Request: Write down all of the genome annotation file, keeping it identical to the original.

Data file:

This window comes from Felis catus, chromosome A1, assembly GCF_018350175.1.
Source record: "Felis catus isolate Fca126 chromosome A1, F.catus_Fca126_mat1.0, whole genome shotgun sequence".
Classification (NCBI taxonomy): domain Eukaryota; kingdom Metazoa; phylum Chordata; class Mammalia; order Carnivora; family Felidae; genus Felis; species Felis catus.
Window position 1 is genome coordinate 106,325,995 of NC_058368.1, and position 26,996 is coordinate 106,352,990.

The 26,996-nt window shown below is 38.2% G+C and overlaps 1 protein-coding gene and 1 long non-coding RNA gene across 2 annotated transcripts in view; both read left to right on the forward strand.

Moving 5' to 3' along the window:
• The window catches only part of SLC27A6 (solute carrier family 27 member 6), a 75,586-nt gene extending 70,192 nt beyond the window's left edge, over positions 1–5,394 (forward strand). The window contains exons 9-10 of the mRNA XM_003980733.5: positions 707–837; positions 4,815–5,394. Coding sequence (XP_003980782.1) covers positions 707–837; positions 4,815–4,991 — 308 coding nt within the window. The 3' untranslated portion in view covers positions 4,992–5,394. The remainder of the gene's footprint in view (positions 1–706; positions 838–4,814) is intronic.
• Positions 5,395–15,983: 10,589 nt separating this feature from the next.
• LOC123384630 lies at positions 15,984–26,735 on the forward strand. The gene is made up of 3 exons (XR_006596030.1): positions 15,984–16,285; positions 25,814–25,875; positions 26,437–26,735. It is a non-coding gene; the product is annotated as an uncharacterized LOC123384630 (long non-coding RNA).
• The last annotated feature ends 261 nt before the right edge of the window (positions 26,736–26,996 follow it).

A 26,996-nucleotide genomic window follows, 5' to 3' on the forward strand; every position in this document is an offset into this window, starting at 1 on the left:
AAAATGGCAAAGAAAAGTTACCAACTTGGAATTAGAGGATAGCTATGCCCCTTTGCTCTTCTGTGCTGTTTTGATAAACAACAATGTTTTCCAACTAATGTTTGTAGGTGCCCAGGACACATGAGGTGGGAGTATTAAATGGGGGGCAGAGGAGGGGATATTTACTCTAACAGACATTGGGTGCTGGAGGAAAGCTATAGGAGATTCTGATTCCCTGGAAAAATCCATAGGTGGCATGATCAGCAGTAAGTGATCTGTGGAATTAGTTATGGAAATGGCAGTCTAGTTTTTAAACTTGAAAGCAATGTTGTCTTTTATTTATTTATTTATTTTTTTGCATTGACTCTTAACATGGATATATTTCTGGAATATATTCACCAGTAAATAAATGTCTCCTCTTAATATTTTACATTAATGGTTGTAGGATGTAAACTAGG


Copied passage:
This window comes from Felis catus, chromosome A1, assembly GCF_018350175.1.
Source record: "Felis catus isolate Fca126 chromosome A1, F.catus_Fca126_mat1.0, whole genome shotgun sequence".
Classification (NCBI taxonomy): domain Eukaryota; kingdom Metazoa; phylum Chordata; class Mammalia; order Carnivora; family Felidae; genus Felis; species Felis catus.
Window position 1 is genome coordinate 106,325,995 of NC_058368.1, and position 26,996 is coordinate 106,352,990.

The 26,996-nt window shown below is 38.2% G+C and overlaps 1 protein-coding gene and 1 long non-coding RNA gene across 2 annotated transcripts in view; both read left to right on the forward strand.

Moving 5' to 3' along the window:
• The window catches only part of SLC27A6 (solute carrier family 27 member 6), a 75,586-nt gene extending 70,192 nt beyond the window's left edge, over positions 1–5,394 (forward strand). The window contains exons 9-10 of the mRNA XM_003980733.5: positions 707–837; positions 4,815–5,394. Coding sequence (XP_003980782.1) covers positions 707–837; positions 4,815–4,991 — 308 coding nt within the window. The 3' untranslated portion in view covers positions 4,992–5,394. The remainder of the gene's footprint in view (positions 1–706; positions 838–4,814) is intronic.
• Positions 5,395–15,983: 10,589 nt separating this feature from the next.
• LOC123384630 lies at positions 15,984–26,735 on the forward strand. The gene is made up of 3 exons (XR_006596030.1): positions 15,984–16,285; positions 25,814–25,875; positions 26,437–26,735. It is a non-coding gene; the product is annotated as an uncharacterized LOC123384630 (long non-coding RNA).
• The last annotated feature ends 261 nt before the right edge of the window (positions 26,736–26,996 follow it).

A 26,996-nucleotide genomic window follows, 5' to 3' on the forward strand; every position in this document is an offset into this window, starting at 1 on the left:
AAAATGGCAAAGAAAAGTTACCAACTTGGAATTAGAGGATAGCTATGCCCCTTTGCTCTTCTGTGCTGTTTTGATAAACAACAATGTTTTCCAACTAATGTTTGTAGGTGCCCAGGACACATGAGGTGGGAGTATTAAATGGGGGGCAGAGGAGGGGATATTTACTCTAACAGACATTGGGTGCTGGAGGAAAGCTATAGGAGATTCTGATTCCCTGGAAAAATCCATAGGTGGCATGATCAGCAGTAAGTGATCTGTGGAATTAGTTATGGAAATGGCAGTCTAGTTTTTAAACTTGAAAGCAATGTTGTCTTTTATTTATTTATTTATTTTTTTGCATTGACTCTTAACATGGATATATTTCTGGAATATATTCACCAGTAAATAAATGTCTCCTCTTAATATTTTACATTAATGGTTGTAGGATGTAAACTAGG